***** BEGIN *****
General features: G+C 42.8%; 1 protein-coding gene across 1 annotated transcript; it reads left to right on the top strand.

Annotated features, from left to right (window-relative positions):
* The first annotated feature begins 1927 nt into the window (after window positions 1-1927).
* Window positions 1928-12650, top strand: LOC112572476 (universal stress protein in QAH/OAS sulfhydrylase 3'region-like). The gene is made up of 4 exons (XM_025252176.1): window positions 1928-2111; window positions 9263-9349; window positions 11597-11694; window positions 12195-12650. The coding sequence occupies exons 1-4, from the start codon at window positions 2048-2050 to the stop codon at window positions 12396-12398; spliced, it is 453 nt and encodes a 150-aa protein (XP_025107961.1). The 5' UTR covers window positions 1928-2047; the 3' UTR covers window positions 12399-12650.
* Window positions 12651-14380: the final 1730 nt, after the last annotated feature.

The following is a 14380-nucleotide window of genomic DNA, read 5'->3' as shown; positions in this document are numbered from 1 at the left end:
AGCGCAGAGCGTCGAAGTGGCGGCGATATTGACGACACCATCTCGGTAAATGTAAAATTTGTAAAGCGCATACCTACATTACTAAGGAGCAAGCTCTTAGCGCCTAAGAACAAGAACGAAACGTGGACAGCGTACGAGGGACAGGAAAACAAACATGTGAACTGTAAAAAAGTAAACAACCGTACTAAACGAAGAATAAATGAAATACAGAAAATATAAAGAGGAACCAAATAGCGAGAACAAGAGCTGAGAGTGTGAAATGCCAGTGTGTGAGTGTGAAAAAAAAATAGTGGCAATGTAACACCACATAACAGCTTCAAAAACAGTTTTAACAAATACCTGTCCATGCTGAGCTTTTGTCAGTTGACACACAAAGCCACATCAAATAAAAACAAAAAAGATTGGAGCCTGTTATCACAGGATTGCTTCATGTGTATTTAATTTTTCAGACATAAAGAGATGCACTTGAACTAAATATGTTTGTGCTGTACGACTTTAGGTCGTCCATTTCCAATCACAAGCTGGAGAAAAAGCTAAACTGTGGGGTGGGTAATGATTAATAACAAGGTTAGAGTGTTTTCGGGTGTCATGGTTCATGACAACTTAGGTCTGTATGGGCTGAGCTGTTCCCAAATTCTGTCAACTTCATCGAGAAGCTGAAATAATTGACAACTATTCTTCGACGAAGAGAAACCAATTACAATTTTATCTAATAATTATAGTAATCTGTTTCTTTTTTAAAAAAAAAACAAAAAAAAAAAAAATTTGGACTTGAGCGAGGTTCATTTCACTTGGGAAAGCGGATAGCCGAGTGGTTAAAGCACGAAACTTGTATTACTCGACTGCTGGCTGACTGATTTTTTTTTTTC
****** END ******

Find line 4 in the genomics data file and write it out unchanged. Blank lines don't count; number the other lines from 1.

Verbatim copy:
* Window positions 1928-12650, top strand: LOC112572476 (universal stress protein in QAH/OAS sulfhydrylase 3'region-like). The gene is made up of 4 exons (XM_025252176.1): window positions 1928-2111; window positions 9263-9349; window positions 11597-11694; window positions 12195-12650. The coding sequence occupies exons 1-4, from the start codon at window positions 2048-2050 to the stop codon at window positions 12396-12398; spliced, it is 453 nt and encodes a 150-aa protein (XP_025107961.1). The 5' UTR covers window positions 1928-2047; the 3' UTR covers window positions 12399-12650.